If it weren’t for my mom, I probably would not have gone to see the Leaning Tower of Pisa on our way to Florence on Wednesday.
Correction: I definitely would not have gone.
But I’m glad I did. Our two hour side trip from the Pisa train station cost us just ten Euros (three Euros each to store our baggage and four Euros for the city bus). The tower was, as promised, leaning.
So what’s the deal, right? That was my question. Why is it leaning?
Construction on the the freestanding bell tower of the cathedral of Pisa (what we now refer to as the Leaning Tower) was begun in 1173 by Bonanno Pisano. Because the tower had been built in weak, unstable subsoil, it began to sink after construction progressed to the third floor in 1178.
Pause for war, etc.
In 1272, construction resumed under Giovanni di Simone. In an effort to compensate for the tilt, the engineers built higher floors with one side taller than the other. (Madness!) This made the tower begin to lean in the other direction so that the tower is actually curved. The tower now leans to the southwest.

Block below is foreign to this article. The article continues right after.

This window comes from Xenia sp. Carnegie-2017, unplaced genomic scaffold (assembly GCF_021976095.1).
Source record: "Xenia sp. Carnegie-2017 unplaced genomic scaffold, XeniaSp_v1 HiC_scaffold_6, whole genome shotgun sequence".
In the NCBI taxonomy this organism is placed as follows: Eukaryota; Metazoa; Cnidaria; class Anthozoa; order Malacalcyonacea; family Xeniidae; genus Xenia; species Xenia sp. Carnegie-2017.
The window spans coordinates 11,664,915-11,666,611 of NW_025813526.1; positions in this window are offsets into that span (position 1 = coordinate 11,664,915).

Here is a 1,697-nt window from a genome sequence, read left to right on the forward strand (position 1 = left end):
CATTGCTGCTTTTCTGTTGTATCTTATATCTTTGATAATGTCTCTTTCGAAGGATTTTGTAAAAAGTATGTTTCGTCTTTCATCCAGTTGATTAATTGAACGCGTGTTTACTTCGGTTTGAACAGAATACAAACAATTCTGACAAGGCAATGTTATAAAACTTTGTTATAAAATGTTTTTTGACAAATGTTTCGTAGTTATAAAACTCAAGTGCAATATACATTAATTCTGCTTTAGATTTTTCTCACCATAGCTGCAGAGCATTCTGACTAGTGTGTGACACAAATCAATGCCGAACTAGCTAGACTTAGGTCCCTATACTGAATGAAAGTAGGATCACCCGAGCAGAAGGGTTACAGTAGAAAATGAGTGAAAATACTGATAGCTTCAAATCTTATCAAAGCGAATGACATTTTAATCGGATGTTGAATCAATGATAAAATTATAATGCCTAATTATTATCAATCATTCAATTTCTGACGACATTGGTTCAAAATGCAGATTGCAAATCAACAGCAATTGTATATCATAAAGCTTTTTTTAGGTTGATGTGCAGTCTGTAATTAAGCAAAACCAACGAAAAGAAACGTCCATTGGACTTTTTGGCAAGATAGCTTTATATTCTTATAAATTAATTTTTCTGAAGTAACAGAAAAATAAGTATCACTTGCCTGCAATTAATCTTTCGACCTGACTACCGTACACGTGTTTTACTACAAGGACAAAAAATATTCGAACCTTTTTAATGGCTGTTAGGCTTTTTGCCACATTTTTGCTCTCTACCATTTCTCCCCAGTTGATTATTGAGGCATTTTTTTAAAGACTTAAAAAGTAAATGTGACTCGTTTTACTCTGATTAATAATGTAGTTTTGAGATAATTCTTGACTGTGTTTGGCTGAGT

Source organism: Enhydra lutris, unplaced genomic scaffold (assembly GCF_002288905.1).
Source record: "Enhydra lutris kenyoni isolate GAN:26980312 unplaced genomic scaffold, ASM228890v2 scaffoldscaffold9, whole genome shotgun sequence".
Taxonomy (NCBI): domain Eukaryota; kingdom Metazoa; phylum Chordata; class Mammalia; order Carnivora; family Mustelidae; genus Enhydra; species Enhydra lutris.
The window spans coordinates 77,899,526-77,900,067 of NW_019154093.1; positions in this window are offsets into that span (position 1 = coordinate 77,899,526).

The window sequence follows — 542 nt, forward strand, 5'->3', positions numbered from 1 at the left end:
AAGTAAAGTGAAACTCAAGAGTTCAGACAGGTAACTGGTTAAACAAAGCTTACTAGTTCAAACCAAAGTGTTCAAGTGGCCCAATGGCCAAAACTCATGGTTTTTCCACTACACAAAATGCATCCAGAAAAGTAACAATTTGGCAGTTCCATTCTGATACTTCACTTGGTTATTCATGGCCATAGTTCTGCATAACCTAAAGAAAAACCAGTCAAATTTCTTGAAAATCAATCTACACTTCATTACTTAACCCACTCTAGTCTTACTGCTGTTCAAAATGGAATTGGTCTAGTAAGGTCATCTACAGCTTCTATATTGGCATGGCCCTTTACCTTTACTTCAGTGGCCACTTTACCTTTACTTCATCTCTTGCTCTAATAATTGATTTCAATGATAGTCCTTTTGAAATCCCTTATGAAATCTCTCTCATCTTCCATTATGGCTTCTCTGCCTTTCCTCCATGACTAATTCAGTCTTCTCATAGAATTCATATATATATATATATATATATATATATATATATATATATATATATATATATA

That’s my favourite part… after this radical intervention, the tower is still leaning but in a different direction.( Sometimes, a tower is just meant to lean!)
And, as always, the people-watching was delightful.
These men were able to get their “hold your arm up so it looks like you are preventing the tower from falling down” pose just right. Unfortunately, mom and I weren’t as successful. I have a little photo-collection of pathetic attempts… neither of us is very scientific.
The Leaning Tower is considered to be one of the Seven Wonders of the Medieval World – along with Stonehenge, the Colosseum, the Catacombs of Kom el Shoqafa, the Great Wall of China, the Porcelain Tower of Nanjing and the Hagia Sophia.
Here’s a good game… what are the seven wonders of your city OR your country OR the twentieth century? Share your picks here!